(April 21, 2011) Rather than saving the economy, raising the US debt ceiling would further undermine the US dollar’s standing as the world’s reserve currency.
The United States may soon do something “unthinkable [that] must be avoided,” something that “could lead to the loss of millions of American jobs,” something “deeply irresponsible” that would trigger “catastrophic economic consequences that would last for decades.”
These warnings and others are packed into a remarkable 1,500-word letter from U.S. Treasury Secretary Timothy Geithner to all 535 members of the U.S. Congress, spelling out in detail why a failure by Congress to raise the U.S. debt ceiling would “compromise America’s creditworthiness in the eyes of the world,” undermine “the dollar’s dominant role in the international financial system” and “raise all borrowing costs,” leading to the “loss of the nation’s triple-A credit rating, sky-high interest rates and rapid inflation, all of which would make a return to prosperity, job growth, and balanced budgets an impossibility.”
Geithner’s pull-out-all-the stops letter is remarkable because, on almost every count, he has it exactly backwards. It is the prospect of a higher debt ceiling and thus higher U.S. borrowing that led Standard & Poor’s this week to give the U.S. government a negative outlook for the first time in history — tellingly, S&P did not once express angst over the existing debt ceiling.
It is the level of U.S. borrowing that undermines the dollar’s standing as the world’s reserve currency and raises the prospect of rapid inflation — in the United States, as well as around the world. As The Wall Street Journal reported this week, with the debasement of the dollar continuing unabated, “the world is starting to protect, and perhaps ultimately free, itself from America’s weak dollar standard. The European Central Bank recently raised interest rates and may do so again to prevent an inflation breakout…. At a meeting of developing countries — the so-called BRICs — in China recently, leaders called for ‘a broad-based international reserve currency system providing stability and certainty.’ They weren’t referring to the dollar.”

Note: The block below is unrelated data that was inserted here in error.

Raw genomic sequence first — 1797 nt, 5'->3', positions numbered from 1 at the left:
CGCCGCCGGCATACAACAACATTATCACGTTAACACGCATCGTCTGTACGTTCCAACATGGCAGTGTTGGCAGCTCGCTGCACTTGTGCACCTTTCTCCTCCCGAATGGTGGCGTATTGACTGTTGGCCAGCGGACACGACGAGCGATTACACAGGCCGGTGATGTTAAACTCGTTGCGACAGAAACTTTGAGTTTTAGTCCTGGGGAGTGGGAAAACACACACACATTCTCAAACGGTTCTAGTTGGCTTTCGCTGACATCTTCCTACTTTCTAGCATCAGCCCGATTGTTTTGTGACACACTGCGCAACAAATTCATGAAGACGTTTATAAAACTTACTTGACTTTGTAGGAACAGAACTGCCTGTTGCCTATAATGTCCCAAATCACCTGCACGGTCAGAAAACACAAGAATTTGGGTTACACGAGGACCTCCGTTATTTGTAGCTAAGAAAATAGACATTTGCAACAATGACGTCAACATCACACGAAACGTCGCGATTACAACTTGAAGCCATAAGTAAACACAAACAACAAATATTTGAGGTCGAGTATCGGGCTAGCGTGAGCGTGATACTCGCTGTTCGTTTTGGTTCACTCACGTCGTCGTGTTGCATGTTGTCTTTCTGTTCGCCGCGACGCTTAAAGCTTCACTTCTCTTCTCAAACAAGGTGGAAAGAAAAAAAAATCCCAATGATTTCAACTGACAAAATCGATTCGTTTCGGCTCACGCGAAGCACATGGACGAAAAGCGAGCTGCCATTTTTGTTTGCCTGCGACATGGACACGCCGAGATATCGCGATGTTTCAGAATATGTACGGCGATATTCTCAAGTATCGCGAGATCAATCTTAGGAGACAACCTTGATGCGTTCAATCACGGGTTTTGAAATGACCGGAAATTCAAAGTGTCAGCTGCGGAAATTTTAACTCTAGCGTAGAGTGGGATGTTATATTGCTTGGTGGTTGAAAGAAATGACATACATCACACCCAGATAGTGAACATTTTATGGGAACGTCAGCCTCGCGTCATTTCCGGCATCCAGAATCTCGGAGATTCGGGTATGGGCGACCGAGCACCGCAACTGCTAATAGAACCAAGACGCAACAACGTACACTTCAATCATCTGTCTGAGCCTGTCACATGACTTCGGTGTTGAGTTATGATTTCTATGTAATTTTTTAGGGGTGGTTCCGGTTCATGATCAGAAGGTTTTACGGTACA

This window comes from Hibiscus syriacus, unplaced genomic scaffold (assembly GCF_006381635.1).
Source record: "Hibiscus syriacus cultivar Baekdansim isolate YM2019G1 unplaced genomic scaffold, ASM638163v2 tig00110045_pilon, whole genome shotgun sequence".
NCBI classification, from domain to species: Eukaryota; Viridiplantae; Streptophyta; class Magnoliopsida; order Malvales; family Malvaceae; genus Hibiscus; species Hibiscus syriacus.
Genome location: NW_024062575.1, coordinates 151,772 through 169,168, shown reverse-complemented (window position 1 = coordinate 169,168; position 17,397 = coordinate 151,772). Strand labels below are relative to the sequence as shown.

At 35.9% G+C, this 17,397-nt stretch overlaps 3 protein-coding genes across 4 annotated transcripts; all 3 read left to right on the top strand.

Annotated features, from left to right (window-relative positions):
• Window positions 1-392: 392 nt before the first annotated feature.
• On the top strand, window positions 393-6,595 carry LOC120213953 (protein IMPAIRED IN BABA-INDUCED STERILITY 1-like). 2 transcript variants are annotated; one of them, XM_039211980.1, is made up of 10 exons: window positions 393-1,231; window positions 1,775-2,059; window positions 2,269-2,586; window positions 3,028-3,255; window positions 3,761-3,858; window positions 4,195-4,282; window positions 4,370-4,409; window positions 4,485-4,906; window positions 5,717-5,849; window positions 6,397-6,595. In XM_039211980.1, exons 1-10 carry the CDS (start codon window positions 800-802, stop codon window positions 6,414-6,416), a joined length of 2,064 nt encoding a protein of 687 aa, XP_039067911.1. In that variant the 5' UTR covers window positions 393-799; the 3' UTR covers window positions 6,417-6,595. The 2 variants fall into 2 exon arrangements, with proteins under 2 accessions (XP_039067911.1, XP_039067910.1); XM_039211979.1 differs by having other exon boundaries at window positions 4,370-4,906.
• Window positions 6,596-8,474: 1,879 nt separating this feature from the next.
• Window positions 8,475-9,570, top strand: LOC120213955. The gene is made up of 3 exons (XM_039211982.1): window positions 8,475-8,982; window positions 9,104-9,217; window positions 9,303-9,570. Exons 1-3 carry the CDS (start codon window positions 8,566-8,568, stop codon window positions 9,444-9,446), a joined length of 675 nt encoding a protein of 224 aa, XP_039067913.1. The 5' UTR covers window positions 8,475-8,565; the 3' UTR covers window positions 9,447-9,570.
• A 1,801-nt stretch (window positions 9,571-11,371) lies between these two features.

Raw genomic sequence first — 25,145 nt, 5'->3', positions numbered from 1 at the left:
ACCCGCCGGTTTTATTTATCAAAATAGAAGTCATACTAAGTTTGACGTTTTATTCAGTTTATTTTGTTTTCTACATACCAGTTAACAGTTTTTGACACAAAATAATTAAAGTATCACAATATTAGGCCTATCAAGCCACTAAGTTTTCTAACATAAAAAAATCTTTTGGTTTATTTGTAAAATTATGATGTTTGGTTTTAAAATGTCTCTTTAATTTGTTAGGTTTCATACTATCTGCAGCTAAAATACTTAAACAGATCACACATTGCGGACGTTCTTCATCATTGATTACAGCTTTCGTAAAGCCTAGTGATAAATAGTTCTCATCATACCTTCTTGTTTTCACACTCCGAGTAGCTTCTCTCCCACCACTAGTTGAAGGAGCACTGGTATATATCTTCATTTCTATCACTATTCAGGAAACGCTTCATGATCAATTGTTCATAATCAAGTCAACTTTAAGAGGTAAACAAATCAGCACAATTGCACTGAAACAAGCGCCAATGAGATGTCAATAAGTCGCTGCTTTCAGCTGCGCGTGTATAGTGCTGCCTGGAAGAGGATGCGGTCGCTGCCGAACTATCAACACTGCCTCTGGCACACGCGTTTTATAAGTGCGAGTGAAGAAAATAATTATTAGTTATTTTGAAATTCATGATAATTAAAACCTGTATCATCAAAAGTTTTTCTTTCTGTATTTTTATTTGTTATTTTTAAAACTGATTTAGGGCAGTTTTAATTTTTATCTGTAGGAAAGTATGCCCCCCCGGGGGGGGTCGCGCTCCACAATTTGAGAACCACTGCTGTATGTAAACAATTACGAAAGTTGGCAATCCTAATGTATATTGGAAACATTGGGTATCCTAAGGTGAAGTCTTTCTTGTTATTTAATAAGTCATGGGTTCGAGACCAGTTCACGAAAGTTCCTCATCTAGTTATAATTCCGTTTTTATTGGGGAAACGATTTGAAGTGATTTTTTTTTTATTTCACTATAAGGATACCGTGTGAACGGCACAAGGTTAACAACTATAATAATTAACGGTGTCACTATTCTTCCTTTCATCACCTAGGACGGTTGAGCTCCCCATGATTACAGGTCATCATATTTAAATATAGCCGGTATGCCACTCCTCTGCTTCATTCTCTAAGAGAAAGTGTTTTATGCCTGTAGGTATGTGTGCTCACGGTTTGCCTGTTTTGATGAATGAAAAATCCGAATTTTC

Unlike most other major Western economies, the U.S. economy is experiencing unusually high unemployment coupled with unusually low growth in GDP. Forecasters at firms such as Morgan Stanley and RBS Securities have been revising their U.S. GDP estimates downward, and Capital Economics this week painted an especially grim picture, speculating that its forecast of a paltry 1% GDP growth may actually be optimistic: “there is now even a decent outside chance that the economy contracted outright,” it advised its clients.
If Geithner’s worst fear came to pass and the U.S. Congress refused to raise the debt ceiling, his litany of horrors would evaporate. With the U.S. government unable to borrow willy-nilly, the Federal Reserve would not print the dollars that now spur the government’s stimulus spending spree. The lenders who hold $9-trillion in marketable U.S. debt would immediately see its value appreciate, quelling their fear of being repaid in grossly inflated dollars and eliminating any need to abandon U.S. bonds, as some fear may have begun with China’s unloading in January and February of $6-billion in U.S. bonds. With the U.S. dollar solidifying, talk of switching to a new world currency would vanish. U.S. borrowing costs would decline. And Standard & Poor’s would reverse its negative outlook, no longer concerned, as it is, that the U.S. has “very large budget deficits and rising government indebtedness [without a clear] path to addressing these.”
How could Geithner have things so wrong? His list-of-horrors-letter equates a failure to raise the debt ceiling with a default on the U.S. debt. They are entirely different matters. Should Congress refuse to give the Obama administration more money to spend, the government would continue to service its bondholders — foreign and domestic — with ease. The government’s net interest payments on the debt this year are projected to be $225-billion, a mere 10% of the $2.2-trillion in taxes and other receipts that it will be bringing in.
The real “catastrophic” consequences would not involve the dollar but the Democratic Party’s prospects for re-election. Geithner’s letter contained a second list, of the many political constituencies who do business with the government, or who have a perceived entitlement to the remaining 90% of federal receipts. The list is lengthy, including the states expecting block grants, students expecting loans, Medicaid recipients, and the civil servants whose paycheques come from the federal government. Because the remaining 90% isn’t enough to keep all the recipients of federal largesse in the style to which they’ve been accustomed, and because many others with hopes of joining the largesse list would also have their sails trimmed, the Democrats would face discontented constituents who could take it out on them at election time.
Issuing pink slips for federal employees, and cutting back entitlements, is never a pleasant task, even without political survival at stake. But it is a necessary task. Postponing the day of reckoning would at best make the ultimate adjustments harder to weather. At worst they run the risk of a true default, and a true catastrophe, should another severe recession, oil crisis or other shock to the economic system hit.
That very live risk makes raising the debt ceiling a course of action that truly is “deeply irresponsible.”
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